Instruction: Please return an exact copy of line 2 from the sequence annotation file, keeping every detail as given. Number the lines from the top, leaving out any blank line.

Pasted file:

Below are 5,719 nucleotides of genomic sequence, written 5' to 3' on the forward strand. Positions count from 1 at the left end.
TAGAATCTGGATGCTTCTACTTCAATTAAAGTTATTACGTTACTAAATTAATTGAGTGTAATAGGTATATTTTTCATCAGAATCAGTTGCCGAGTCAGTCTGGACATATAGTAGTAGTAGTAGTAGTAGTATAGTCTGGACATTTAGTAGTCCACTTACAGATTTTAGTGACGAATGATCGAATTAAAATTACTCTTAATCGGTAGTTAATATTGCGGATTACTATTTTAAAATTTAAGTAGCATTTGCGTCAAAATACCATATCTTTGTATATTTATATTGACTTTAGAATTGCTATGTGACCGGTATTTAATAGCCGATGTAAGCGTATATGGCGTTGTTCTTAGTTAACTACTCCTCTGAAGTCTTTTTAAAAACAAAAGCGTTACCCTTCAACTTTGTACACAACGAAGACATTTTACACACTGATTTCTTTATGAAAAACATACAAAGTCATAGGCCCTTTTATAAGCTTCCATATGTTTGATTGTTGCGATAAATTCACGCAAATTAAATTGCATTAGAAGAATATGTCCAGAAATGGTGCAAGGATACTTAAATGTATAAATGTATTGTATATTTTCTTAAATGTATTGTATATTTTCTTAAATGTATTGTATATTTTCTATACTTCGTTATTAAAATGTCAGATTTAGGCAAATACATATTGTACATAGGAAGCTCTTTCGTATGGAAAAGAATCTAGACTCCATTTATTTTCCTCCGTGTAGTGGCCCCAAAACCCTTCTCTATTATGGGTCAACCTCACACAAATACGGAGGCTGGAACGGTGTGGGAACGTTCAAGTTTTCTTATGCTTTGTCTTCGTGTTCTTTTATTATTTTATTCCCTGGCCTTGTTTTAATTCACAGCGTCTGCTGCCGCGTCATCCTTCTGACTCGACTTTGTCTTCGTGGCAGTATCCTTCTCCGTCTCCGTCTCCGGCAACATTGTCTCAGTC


TAGAATCTGGATGCTTCTACTTCAATTAAAGTTATTACGTTACTAAATTAATTGAGTGTAATAGGTATATTTTTCATCAGAATCAGTTGCCGAGTCAGTCTGGACATATAGTAGTAGTAGTAGTAGTAGTATAGTCTGGACATTTAGTAGTCCACTTACAGATTTTAGTGACGAATGATCGAATTAAAATTACTCTTAATCGGTAGTTAATATTGCGGATTACTATTTTAAAATTTAAGTAGCATTTGCGTCAAAATACCATATCTTTGTATATTTATATTGACTTTAGAATTGCTATGTGACCGGTATTTAATAGCCGATGTAAGCGTATATGGCGTTGTTCTTAGTTAACTACTCCTCTGAAGTCTTTTTAAAAACAAAAGCGTTACCCTTCAACTTTGTACACAACGAAGACATTTTACACACTGATTTCTTTATGAAAAACATACAAAGTCATAGGCCCTTTTATAAGCTTCCATATGTTTGATTGTTGCGATAAATTCACGCAAATTAAATTGCATTAGAAGAATATGTCCAGAAATGGTGCAAGGATACTTAAATGTATAAATGTATTGTATATTTTCTTAAATGTATTGTATATTTTCTTAAATGTATTGTATATTTTCTATACTTCGTTATTAAAATGTCAGATTTAGGCAAATACATATTGTACATAGGAAGCTCTTTCGTATGGAAAAGAATCTAGACTCCATTTATTTTCCTCCGTGTAGTGGCCCCAAAACCCTTCTCTATTATGGGTCAACCTCACACAAATACGGAGGCTGGAACGGTGTGGGAACGTTCAAGTTTTCTTATGCTTTGTCTTCGTGTTCTTTTATTATTTTATTCCCTGGCCTTGTTTTAATTCACAGCGTCTGCTGCCGCGTCATCCTTCTGACTCGACTTTGTCTTCGTGGCAGTATCCTTCTCCGTCTCCGTCTCCGGCAACATTGTCTCAGTC